The album is actually considered part of the “Black Metal Trilogy”even though the second album lacks the metal part of the equation. In addition to the fusion of styles, ULVER set themselves apart from other black metal bands of the day by focusing their lyrics around myths and fantastical worlds instead of anti-Christianity, national pride or other hateful themes. The folk sections consist of beautiful classical acoustic guitar, cello and flute. The black metal parts pack in all the aggressive fury one would hope for but what really works is how well it is all mixed together and all the trading off of sounds is perfect. Before you know it the album goes by way too fast. A very unique album that obviously influenced later acts such as Agalloch and Deathspell Omega. Despite being lumped into the black metal universe it is clear from one listen to this beautiful beast that ULVER were on their own trajectory and it's one that i'm glad I have finally latched on to.
Conor Fynes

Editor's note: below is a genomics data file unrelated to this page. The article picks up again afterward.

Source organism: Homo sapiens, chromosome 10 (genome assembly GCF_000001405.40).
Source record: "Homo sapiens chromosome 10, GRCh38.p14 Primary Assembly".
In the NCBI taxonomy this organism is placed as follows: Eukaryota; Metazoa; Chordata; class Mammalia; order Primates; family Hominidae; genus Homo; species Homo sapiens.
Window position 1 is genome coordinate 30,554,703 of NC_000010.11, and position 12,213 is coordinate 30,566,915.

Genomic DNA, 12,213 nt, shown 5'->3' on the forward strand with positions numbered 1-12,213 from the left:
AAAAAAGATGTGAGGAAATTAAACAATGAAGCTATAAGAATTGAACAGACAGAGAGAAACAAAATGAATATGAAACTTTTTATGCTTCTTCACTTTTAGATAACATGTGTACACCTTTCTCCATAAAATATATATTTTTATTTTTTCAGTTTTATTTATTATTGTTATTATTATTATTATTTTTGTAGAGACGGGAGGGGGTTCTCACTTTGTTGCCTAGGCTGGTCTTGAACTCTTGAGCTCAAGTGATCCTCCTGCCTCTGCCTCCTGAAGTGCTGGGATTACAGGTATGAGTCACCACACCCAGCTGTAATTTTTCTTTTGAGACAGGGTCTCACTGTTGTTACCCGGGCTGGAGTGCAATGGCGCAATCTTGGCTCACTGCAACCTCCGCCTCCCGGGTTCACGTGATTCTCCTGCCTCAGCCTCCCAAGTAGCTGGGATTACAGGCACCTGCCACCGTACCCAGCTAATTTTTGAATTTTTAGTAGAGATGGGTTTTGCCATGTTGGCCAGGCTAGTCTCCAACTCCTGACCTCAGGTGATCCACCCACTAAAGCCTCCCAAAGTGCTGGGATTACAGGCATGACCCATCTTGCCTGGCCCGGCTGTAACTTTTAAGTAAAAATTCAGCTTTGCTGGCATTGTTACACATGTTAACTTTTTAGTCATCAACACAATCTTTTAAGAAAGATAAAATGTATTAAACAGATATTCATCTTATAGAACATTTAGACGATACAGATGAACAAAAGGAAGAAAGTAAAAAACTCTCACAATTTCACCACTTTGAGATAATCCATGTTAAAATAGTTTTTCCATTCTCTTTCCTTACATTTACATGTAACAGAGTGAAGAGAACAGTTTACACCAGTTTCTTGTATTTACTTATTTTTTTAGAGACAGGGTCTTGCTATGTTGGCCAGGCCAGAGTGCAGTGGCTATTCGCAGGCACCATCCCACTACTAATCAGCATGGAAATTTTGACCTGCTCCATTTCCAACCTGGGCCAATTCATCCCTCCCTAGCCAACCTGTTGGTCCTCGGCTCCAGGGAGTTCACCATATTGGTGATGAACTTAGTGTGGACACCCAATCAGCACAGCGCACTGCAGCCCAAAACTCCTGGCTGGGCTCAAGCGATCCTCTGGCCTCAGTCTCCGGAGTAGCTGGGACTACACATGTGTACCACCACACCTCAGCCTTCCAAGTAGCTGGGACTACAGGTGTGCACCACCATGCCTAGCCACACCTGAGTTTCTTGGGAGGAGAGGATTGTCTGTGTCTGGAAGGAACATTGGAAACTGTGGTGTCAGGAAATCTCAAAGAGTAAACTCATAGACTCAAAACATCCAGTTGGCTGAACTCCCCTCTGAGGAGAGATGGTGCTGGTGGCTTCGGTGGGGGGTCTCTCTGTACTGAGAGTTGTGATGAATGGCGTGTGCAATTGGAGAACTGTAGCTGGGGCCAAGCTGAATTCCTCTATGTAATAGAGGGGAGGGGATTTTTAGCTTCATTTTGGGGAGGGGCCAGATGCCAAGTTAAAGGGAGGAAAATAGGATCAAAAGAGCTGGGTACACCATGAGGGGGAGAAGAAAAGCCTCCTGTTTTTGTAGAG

'Bergtatt' - Ulver (9/10)

To me, Ulver are one of the all-time most intriguing bands. It would be difficult for me to name another band who is so versatile, and manages to produce masterpieces that vary wildly. Released when frontman Krystoffer Rygg was still in his teens, 'Bergtatt' is considered to be a classic opus of the then-relatively young style of black metal. Ulver have since gone down a path of avant-garde ambient music that now has little to do with metal or even rock, but 'Bergtatt' is enough to plant the band as an essential of black metal. Years before Agalloch or Drudkh made their mark, Ulver laid down the foundation for this arboreal sound in atmospheric black metal. Taking the ambiance of Burzum and taking it two steps further, 'Bergtatt' is as relevant today as it was in 1994.